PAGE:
Janie Hermann

Librarian, Princeton Public Library
Princeton, NJ, United States

About Janie

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Bio

I am the Public Programming Librarian at Princeton Public Library which means that I oversee the 1,500+ programs planned annually by the library’s 15 member cross-departmental programming team. In 2007 I was chosen by Library Journal as a “Mover and Shaker” for my work in developing Princeton’s technology training program and for the founding of Tuesday Technology Talks in 1999. I serve on the executive board of ALA’s LEARNING Round Table and am active on several other ALA committees. I am proud Canadian and a graduate of GSLIS at The University of Western Ontario, but have lived in NJ for the last 10 years where I have been involved with NJLA and was appointed by the state librarian to serve on the Blue Ribbon Task Force on the Future of Libraries in New Jersey. During the last 10 years have given over 100 presentations to librarians at the local, state and national level on a variety of topics ranging from Social Software to Newspaper Indexing. In my spare time I enjoy scrapbooking, skiing and spending time with my son and husband.

Languages

English

Areas of Expertise

libraries, Community Outreach, public programming in libraries

An idea worth spreading

Libraries are essential now more than ever.

I'm passionate about

Libraries, Transliteracy, Culture, Environmental Issues, Global Peace, Education, ending Hunger.

Talk to me about

Libraries, community outreach, public programming, transliteracy

Favorite talks

Comments & conversations

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Janie Hermann
Posted over 1 year ago
Georgette Mulheir: The tragedy of orphanages
As the parent of a child adopted as an infant nearly 9 years ago from a Russian orphanage this is a talk that resonates with me deeply. We were in Russia for several weeks spending time with our son inside the orphanage before being allowed to complete the process to bring him home and it was the most heart-wrenching experience. To just be helping one child when so many more remained seemed unfair... and many times when I look at my beautiful, bright and happy son I think of those who were left behind and wonder what happened to them. When we adopted, the Russian government allowed the adoption process to begin when children were 3 months old so that they could find families while still infants and thus alleviate the effects of long-term institutionalization. Our son came home to us at 9 months and he does not display long term effects from having spent those months in an orphanage. In recent years, however, the Russian government has made the wait longer and most children cannot be adopted until they are 18 months and older. This greatly increases the chance they will have long-term effects. I agree that the ideal solution is reform that will allow parents to keep their children and for foster care systems to be established. As much as we love and cherish our child, International adoption is not the answer for the long run... the closing of orphanages and support systems for families is the solution. Thank you for bringing light to this important issue. To see what happens to children after they leave Russian orphanages at age 16 I would recommend watching the film The Children of Leningradsky... it will open your eyes. http://www.childrenofleningradsky.com/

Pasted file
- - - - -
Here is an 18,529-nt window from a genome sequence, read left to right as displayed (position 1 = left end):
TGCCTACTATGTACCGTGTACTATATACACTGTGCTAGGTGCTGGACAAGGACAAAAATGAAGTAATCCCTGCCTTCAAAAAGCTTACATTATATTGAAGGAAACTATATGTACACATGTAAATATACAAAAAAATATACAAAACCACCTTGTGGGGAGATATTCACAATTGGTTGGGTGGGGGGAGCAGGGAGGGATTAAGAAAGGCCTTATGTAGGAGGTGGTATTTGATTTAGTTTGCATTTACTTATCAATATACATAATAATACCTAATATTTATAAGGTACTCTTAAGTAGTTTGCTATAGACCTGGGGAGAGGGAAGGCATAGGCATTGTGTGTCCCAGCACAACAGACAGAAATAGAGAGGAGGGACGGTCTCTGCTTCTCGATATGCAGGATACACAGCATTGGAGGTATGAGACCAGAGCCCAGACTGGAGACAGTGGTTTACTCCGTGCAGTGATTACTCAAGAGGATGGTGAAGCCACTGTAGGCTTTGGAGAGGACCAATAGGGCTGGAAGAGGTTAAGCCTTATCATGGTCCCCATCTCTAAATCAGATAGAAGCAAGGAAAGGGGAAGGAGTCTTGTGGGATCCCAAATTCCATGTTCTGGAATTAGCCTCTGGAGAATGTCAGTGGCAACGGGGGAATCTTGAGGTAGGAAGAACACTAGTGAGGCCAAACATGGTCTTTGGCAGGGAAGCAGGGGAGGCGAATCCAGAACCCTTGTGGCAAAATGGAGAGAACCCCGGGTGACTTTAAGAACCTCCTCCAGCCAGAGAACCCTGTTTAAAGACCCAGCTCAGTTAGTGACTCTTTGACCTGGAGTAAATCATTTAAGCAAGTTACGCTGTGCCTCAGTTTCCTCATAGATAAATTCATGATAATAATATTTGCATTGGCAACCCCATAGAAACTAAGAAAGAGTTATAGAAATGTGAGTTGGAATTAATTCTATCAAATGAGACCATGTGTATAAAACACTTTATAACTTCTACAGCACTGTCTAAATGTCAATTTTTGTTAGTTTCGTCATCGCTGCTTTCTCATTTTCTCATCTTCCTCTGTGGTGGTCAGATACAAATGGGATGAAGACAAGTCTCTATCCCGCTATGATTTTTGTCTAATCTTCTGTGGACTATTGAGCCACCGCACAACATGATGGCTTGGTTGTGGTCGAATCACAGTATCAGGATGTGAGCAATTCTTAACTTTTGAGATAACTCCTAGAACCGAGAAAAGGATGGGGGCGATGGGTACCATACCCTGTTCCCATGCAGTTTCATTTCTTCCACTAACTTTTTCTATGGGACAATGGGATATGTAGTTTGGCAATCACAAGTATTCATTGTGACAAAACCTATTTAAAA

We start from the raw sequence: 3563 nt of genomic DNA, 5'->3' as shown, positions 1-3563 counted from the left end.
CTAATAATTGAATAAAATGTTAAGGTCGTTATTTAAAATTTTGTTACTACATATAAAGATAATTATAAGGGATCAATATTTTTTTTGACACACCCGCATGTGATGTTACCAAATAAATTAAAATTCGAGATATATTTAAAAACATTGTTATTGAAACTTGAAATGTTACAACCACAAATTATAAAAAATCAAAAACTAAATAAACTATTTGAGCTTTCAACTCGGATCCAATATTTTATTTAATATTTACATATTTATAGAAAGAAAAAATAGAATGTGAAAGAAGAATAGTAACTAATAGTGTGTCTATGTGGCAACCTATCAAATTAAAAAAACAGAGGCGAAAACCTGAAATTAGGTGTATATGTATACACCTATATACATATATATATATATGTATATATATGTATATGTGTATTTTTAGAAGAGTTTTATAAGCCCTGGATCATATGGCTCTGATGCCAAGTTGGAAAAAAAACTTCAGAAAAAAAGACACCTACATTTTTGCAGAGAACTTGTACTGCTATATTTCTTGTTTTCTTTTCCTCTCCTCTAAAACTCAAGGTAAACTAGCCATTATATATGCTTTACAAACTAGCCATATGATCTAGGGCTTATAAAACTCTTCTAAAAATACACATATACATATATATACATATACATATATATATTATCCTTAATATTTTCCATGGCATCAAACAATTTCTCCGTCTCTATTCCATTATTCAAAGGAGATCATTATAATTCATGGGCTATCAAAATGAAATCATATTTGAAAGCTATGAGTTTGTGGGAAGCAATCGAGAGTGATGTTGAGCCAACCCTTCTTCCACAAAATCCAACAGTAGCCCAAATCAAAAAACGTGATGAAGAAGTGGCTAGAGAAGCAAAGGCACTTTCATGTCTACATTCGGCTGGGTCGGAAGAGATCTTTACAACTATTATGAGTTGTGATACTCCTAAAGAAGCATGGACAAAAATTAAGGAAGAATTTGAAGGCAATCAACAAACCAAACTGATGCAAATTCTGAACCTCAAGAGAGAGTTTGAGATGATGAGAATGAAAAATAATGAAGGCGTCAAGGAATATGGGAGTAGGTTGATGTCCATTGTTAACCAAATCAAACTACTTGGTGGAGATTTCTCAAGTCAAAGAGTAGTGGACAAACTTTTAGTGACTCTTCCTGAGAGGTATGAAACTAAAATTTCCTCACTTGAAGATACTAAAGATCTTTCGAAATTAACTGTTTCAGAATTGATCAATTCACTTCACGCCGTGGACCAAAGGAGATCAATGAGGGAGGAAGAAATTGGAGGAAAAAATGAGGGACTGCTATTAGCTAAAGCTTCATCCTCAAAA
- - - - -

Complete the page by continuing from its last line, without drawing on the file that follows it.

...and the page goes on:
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Janie Hermann
Posted almost 2 years ago
Ken Robinson: How schools kill creativity
Best of luck as you find a path to your passion and what you love. I was fortunate to have parents that encouraged me to dream and follow my natural talents. It did not mean that they wanted me to be uneducated and to not learn. Quite the contrary as they pushed me to be the best I could be in my areas of strength - which are creative endeavours as opposed to mathematical or scientific.
186177 50x50
Janie Hermann
Posted almost 2 years ago
Ken Robinson: How schools kill creativity
I wish this talk could be required viewing by all politicians who decide upon educational reform and also by any educational administrator who thinks that standardized tests are the way forward as opposed to encouraging creativity and the ability to think independently. Thank you for this talk.